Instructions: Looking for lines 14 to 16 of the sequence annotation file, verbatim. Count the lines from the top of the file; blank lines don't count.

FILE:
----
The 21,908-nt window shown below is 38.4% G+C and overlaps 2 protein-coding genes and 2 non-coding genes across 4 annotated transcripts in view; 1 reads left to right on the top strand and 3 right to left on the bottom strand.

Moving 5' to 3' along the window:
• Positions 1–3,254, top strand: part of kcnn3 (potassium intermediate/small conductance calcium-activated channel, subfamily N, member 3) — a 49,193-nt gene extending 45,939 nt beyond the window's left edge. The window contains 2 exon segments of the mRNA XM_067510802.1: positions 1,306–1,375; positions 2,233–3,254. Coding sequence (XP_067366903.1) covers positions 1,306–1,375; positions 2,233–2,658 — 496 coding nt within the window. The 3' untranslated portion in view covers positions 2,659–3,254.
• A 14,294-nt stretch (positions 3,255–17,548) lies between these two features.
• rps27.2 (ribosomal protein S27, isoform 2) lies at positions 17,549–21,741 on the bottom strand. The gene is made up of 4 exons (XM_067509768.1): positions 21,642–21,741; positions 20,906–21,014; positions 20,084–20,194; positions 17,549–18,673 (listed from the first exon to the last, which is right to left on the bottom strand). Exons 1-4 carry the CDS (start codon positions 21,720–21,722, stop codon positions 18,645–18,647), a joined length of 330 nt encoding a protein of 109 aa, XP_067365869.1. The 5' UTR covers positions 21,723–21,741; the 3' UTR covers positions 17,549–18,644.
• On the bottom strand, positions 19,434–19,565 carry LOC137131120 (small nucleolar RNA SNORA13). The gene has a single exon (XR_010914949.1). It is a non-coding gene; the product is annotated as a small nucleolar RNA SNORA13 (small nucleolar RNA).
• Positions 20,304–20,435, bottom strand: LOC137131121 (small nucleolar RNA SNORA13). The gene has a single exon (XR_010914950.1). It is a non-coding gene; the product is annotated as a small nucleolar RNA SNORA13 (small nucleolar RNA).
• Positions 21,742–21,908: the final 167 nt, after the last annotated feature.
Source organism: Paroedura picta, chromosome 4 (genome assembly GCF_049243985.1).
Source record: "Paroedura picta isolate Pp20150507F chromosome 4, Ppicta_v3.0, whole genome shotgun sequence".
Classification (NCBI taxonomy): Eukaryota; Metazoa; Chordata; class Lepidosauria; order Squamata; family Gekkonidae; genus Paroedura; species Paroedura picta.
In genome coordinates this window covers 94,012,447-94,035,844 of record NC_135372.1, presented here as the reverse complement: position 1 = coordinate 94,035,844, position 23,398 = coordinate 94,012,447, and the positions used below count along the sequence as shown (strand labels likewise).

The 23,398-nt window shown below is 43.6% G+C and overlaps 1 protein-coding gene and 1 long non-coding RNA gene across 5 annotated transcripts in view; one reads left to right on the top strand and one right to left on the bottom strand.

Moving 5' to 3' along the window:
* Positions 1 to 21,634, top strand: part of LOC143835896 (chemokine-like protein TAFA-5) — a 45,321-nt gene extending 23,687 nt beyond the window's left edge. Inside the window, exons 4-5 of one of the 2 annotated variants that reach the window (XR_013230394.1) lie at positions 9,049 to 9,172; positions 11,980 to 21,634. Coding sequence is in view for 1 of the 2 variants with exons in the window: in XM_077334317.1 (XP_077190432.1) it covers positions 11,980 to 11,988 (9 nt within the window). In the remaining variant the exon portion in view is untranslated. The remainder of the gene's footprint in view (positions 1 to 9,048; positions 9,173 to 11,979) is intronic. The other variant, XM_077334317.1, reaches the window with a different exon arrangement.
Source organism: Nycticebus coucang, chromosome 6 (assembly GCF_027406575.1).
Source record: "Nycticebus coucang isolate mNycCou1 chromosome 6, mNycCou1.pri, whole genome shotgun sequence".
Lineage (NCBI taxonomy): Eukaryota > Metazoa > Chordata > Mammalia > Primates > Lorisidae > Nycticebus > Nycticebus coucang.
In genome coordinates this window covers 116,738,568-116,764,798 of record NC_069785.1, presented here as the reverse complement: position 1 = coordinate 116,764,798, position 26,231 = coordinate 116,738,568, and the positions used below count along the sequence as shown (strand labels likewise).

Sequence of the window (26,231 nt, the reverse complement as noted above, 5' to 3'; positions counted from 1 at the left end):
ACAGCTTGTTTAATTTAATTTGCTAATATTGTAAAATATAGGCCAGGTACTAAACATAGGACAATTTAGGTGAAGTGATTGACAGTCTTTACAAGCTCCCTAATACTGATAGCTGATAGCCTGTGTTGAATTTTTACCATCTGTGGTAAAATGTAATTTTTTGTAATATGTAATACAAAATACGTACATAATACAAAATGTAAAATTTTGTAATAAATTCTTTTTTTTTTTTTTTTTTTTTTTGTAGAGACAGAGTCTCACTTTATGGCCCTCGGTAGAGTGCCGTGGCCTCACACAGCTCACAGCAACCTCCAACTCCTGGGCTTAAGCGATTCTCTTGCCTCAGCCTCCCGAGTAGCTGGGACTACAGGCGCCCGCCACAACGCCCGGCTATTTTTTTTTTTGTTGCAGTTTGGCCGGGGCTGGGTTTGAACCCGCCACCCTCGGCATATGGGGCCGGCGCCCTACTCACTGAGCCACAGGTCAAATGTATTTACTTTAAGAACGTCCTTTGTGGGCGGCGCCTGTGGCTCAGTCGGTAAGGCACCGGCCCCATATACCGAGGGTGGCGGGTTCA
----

Moving 5' to 3' along the window:
* Positions 1 to 21,634, top strand: part of LOC143835896 (chemokine-like protein TAFA-5) — a 45,321-nt gene extending 23,687 nt beyond the window's left edge. Inside the window, exons 4-5 of one of the 2 annotated variants that reach the window (XR_013230394.1) lie at positions 9,049 to 9,172; positions 11,980 to 21,634. Coding sequence is in view for 1 of the 2 variants with exons in the window: in XM_077334317.1 (XP_077190432.1) it covers positions 11,980 to 11,988 (9 nt within the window). In the remaining variant the exon portion in view is untranslated. The remainder of the gene's footprint in view (positions 1 to 9,048; positions 9,173 to 11,979) is intronic. The other variant, XM_077334317.1, reaches the window with a different exon arrangement.
Source organism: Nycticebus coucang, chromosome 6 (assembly GCF_027406575.1).